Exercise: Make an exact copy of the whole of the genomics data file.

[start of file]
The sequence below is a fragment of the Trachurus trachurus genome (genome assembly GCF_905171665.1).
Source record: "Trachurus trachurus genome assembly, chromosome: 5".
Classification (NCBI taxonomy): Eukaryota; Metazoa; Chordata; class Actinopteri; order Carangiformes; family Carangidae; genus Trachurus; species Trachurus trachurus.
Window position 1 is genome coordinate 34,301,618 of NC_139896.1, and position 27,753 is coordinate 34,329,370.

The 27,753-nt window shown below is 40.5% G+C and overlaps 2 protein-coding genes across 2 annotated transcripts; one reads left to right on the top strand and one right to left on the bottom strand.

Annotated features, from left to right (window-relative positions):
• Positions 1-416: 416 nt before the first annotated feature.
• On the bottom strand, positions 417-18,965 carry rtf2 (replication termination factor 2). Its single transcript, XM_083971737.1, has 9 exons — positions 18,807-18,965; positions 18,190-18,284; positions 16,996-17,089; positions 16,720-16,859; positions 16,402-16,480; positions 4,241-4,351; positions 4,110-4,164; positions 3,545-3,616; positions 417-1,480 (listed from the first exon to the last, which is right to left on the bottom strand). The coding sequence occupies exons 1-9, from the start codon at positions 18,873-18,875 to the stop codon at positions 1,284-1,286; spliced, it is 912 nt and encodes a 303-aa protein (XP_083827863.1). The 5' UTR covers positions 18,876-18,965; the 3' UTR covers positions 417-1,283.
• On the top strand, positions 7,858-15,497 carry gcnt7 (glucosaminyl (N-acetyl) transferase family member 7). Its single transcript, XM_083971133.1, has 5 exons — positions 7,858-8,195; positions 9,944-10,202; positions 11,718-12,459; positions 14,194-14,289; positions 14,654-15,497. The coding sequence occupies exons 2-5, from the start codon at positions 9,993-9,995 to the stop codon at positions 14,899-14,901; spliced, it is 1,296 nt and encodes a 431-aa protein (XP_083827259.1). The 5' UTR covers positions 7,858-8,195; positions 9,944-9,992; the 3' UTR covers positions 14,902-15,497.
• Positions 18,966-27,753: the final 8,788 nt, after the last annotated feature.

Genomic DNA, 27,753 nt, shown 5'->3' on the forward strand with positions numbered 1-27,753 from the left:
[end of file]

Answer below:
The sequence below is a fragment of the Trachurus trachurus genome (genome assembly GCF_905171665.1).
Source record: "Trachurus trachurus genome assembly, chromosome: 5".
Classification (NCBI taxonomy): Eukaryota; Metazoa; Chordata; class Actinopteri; order Carangiformes; family Carangidae; genus Trachurus; species Trachurus trachurus.
Window position 1 is genome coordinate 34,301,618 of NC_139896.1, and position 27,753 is coordinate 34,329,370.

The 27,753-nt window shown below is 40.5% G+C and overlaps 2 protein-coding genes across 2 annotated transcripts; one reads left to right on the top strand and one right to left on the bottom strand.

Annotated features, from left to right (window-relative positions):
• Positions 1-416: 416 nt before the first annotated feature.
• On the bottom strand, positions 417-18,965 carry rtf2 (replication termination factor 2). Its single transcript, XM_083971737.1, has 9 exons — positions 18,807-18,965; positions 18,190-18,284; positions 16,996-17,089; positions 16,720-16,859; positions 16,402-16,480; positions 4,241-4,351; positions 4,110-4,164; positions 3,545-3,616; positions 417-1,480 (listed from the first exon to the last, which is right to left on the bottom strand). The coding sequence occupies exons 1-9, from the start codon at positions 18,873-18,875 to the stop codon at positions 1,284-1,286; spliced, it is 912 nt and encodes a 303-aa protein (XP_083827863.1). The 5' UTR covers positions 18,876-18,965; the 3' UTR covers positions 417-1,283.
• On the top strand, positions 7,858-15,497 carry gcnt7 (glucosaminyl (N-acetyl) transferase family member 7). Its single transcript, XM_083971133.1, has 5 exons — positions 7,858-8,195; positions 9,944-10,202; positions 11,718-12,459; positions 14,194-14,289; positions 14,654-15,497. The coding sequence occupies exons 2-5, from the start codon at positions 9,993-9,995 to the stop codon at positions 14,899-14,901; spliced, it is 1,296 nt and encodes a 431-aa protein (XP_083827259.1). The 5' UTR covers positions 7,858-8,195; positions 9,944-9,992; the 3' UTR covers positions 14,902-15,497.
• Positions 18,966-27,753: the final 8,788 nt, after the last annotated feature.

Genomic DNA, 27,753 nt, shown 5'->3' on the forward strand with positions numbered 1-27,753 from the left: